Avalanche Studios have found themselves in hot water after fans of prominent Swedish artist Simon Stålenhag found numerous striking similarities between his work and Avalanche's upcoming post-apocalyptic survival game Generation Zero.
The entire hoopla probably wouldn't have been an issue had fans of Stålenhag's work not been congratulating the man for his work on Generation Zero each time a trailer or screenshot made its way online, work which he never actually did.
What he did do long before the game existed was series of paintings, depicting giant robots in the Swedish countryside, with a distinct 80s vibe emanating from characters on the paintings. In case you're a fan of Generation Zero but aren't familiar with Stålenhag's work, then I probably fooled you with a sneaky switcheroo here - the image above is actually his work.
Fast forward to June 2018 and Avalanche Studios is announcing a post-apocalyptic game set in Swedish countryside, with giant robots and an 80s vibe. I distinctly remember commenting on the Vangelis-Blade Runner sounding soundtrack, which further reinforced the 80s vibe.
Stålenhag asked for Avalanche to clarify, tweeting "Every time Avalanche releases a Generation Zero trailer, I have to answer question about if I was involved or if they talked to me about it. It's getting tedious - why don't [Avalanche] answer this time?"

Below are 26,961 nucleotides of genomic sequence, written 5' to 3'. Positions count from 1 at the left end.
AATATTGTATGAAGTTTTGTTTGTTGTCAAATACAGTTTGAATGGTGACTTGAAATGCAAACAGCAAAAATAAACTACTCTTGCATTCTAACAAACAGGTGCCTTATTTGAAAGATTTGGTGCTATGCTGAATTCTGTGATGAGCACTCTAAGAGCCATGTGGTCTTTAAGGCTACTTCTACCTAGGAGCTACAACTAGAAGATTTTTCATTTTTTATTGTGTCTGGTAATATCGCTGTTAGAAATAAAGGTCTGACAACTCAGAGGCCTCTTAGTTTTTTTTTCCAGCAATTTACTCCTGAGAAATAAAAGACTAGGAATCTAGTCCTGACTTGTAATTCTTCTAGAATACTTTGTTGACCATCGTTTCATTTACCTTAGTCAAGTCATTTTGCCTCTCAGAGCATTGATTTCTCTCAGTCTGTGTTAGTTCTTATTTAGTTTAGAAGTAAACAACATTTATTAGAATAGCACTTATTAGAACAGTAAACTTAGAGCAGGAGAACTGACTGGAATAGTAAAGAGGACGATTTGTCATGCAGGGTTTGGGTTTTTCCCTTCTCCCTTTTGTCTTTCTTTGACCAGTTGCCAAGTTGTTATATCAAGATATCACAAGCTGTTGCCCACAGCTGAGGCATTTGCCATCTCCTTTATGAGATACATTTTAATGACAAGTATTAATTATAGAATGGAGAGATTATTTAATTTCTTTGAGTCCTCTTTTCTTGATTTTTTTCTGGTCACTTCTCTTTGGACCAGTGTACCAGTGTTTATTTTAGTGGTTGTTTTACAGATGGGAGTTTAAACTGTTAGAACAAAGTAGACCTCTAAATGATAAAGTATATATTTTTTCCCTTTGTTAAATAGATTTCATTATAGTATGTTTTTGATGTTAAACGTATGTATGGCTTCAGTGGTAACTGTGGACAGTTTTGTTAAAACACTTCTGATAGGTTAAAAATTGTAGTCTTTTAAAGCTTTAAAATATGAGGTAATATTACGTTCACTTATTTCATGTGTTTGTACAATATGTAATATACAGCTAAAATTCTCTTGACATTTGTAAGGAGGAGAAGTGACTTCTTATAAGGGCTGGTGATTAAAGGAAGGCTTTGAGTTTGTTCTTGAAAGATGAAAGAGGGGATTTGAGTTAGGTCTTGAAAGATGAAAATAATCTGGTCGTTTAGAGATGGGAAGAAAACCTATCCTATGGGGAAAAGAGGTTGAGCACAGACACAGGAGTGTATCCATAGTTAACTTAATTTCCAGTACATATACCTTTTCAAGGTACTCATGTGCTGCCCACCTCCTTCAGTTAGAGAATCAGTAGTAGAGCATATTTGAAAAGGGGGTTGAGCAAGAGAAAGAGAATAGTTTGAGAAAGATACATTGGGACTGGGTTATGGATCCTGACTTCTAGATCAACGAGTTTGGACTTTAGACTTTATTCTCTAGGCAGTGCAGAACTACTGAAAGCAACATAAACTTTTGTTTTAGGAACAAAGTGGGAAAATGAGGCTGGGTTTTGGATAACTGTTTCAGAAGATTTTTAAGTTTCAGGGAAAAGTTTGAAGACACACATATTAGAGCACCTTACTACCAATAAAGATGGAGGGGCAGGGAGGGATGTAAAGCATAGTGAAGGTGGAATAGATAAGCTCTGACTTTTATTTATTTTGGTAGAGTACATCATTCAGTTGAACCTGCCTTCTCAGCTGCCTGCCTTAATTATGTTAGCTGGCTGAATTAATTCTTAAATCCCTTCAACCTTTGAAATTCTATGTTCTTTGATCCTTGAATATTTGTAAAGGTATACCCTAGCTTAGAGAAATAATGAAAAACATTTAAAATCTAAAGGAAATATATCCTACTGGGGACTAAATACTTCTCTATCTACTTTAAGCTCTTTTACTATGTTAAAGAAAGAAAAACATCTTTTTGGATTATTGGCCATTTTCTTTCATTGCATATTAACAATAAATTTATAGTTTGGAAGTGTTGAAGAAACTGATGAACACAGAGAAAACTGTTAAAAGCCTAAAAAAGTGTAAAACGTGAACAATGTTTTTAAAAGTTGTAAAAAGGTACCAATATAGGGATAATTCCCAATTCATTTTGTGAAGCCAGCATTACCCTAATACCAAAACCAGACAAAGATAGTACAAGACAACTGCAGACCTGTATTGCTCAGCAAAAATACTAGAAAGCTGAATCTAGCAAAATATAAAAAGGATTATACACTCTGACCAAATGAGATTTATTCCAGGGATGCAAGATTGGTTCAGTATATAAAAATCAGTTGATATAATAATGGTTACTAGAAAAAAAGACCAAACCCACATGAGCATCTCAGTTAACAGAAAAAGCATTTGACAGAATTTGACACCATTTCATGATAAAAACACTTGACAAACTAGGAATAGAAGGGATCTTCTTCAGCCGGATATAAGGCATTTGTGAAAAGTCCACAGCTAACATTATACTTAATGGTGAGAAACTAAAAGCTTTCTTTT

In an interview with Swedish website Svt.se, Avalanche claimed that Stålenhag accused them of copyright infringement, which he says he never did. "I only asked them to clarify my involvement (or lack of) in their giant robots in the 1980s Swedish countryside game", he tweeted.
In a series of tweets, Stålenhag further clarified that he will not be taking legal action and that "borrowing, referencing and modifying other work is an important part of art", a quote which I personally think deserves to be etched in gold. After all, not every single reference or influence can or should be cited, because it would surely make every artist's book just a book of references, interspersed with occasional painting.
However, he also added, "Avalanche knows who I am. We live in the same town. The game director of the GZ follows me on Twitter. I've even met them and briefly worked with them and not once did they mention that they were working on a game set in the Swedish countryside in the late 1980s, featuring giant robots. Well okay, I guess they didn't have to say anything, but the minimally decent thing to do would have been to at least acknowledge the similarities when pointed out."
Avalanche Studios continue to deny any sort of inspiration or influence, direct or indirect, by